Defence Secretary challenges industry to "think differently"
This was published under the 2010 to 2015 Conservative and Liberal Democrat coalition government
Dr Fox said he was committed to two things. Firstly to play his part in improving the country’s fiscal position and he said his second commitment…
Dr Fox said he was committed to two things. Firstly to play his part in improving the country’s fiscal position and he said his second commitment is:
To ensure that in this rapidly changing and dangerous world, and in this tough fiscal climate, the UK has appropriate defences for the threats we face.
I am determined to ensure the UK retains robust and well equipped Armed Forces capable of intervening abroad where necessary to protect our security and interests at home.
That would mean, when the national interest demands, maritime-enabled power projection, the capacity to control air-space to guarantee freedom of manoeuvre and the ability to deploy land power with the logistical strength to sustain it.
However, Dr Fox said:
The current Defence programme is entirely unaffordable, especially if we try to do what we need to do in the future while simultaneously doing everything we have done in the past.
Dr Fox said these are the unavoidable realities which govern the Strategic Defence and Security Review adding:
The fiscal realities will unavoidably limit the amount of money the Government has available for Defence procurement in the years ahead.
So in this austere climate, to ensure this process is not detrimental either to our national security or to the prospects of one of our most profitable and successful industries, the Government is looking to find new ways of encouraging business. So there is a deal here to be struck.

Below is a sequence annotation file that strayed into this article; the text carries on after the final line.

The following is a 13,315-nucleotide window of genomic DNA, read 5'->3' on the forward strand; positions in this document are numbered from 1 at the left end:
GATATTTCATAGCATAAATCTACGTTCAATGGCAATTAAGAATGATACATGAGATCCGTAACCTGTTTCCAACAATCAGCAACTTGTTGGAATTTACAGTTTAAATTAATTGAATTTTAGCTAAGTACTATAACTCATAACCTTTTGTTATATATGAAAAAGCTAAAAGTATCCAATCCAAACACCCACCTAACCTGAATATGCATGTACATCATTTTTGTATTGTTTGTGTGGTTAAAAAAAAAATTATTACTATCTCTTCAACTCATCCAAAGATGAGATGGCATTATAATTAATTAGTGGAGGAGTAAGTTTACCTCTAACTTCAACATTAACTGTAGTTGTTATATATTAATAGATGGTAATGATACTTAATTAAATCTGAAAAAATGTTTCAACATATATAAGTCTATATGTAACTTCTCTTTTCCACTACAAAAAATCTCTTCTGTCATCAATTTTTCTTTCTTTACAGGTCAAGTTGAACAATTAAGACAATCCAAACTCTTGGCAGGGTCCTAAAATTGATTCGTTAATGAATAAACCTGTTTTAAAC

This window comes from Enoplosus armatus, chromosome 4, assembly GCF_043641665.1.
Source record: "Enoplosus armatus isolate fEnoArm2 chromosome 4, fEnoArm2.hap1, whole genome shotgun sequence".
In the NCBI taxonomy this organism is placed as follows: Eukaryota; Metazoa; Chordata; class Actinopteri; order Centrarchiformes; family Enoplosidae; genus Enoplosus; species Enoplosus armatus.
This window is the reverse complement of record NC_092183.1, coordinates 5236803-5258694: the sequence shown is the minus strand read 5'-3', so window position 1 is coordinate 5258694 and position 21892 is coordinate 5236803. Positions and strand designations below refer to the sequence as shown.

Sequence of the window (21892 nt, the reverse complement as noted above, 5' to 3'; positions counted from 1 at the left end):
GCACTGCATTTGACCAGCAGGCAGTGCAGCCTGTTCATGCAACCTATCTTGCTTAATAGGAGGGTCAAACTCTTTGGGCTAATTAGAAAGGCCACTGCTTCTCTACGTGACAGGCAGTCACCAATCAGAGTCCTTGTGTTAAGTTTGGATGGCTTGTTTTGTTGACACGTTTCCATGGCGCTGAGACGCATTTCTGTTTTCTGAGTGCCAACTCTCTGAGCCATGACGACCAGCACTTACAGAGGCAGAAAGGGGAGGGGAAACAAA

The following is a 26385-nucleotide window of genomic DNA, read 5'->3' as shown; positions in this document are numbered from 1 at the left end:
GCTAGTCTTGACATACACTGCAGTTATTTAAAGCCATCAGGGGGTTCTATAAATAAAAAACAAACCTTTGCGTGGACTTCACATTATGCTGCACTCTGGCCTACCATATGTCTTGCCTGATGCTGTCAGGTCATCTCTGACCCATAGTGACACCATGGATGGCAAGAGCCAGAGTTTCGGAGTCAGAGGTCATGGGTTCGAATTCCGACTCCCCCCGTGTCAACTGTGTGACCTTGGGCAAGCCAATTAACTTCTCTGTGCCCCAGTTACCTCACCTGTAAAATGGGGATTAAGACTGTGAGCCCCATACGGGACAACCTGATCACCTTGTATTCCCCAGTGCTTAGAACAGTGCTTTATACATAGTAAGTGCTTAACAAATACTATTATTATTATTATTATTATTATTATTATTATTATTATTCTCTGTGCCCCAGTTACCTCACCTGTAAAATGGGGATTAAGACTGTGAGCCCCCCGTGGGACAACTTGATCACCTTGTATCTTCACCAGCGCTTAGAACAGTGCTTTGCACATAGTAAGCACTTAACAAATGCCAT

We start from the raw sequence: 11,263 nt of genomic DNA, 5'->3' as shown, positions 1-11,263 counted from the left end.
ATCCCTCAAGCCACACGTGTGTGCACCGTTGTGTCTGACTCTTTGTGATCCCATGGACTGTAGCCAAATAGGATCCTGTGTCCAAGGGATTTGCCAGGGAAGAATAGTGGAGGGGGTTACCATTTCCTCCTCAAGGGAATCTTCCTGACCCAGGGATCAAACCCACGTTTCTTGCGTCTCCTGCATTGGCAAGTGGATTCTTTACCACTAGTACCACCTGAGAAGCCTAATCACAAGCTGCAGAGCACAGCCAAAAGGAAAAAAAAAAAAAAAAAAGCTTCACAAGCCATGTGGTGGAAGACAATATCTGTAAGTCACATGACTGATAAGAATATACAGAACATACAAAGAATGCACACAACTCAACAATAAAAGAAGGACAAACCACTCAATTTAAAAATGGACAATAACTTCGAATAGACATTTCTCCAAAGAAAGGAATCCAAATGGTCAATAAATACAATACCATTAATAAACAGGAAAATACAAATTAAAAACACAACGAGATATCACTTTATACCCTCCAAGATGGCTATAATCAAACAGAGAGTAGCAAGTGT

The British Government will support the UK Defence Industry as a strategic asset; we will support the drive for exports with an active and innovative programme of Defence Diplomacy.
We will ensure that our licensing system works efficiently while ensuring responsible exports.
We will develop innovative training and exercise support in conjunction with industry.
We will ensure that our own requirements for new equipment are designed from their inception with exportability in mind.
We will continue to ensure a dedicated focal point for Government support to exports, and let me pay tribute to the achievements the UKTI Defence and Security Organisation.
We will reform our acquisition processes and provide our suppliers with increased clarity and predictability including a 10-year planning horizon agreed with the Treasury, audited by the NAO every year.
And I am pleased to confirm that a new Defence Industrial Strategy will be published after the SDSR has concluded.
Dr Fox said that as part of the Strategic Defence and Security Review work there are three things that must be understood between the government and industry:
First, without cost containment in the current programmes we have no option but to either cut the programmes currently underway or curtail investment in future programmes.
Second, we must reduce fleet numbers that provide any one capability because we cannot afford the luxury of multiple supply chains and the associated training and infrastructure costs.
Third, too often in the past we have simply replaced old platforms with an upgraded version of the same sort of equipment.
If we continue to spend money on the next generation of what we already have, we will never give ourselves the opportunity to reshape expenditure plans to take into account the need to invest in the technology that is necessary to maintain our advantage in the constant battle for the upper hand in national security.
So we will all need to think differently - and this is part of my challenge to you today.
We need to make a conceptual leap and develop new capabilities that help us stay ahead of our opponents - particularly when faced with asymmetrical threats.
We need to think carefully about what the 21st century battle space requires.
See Related Links to read Dr Fox’s speech at Farnborough in full.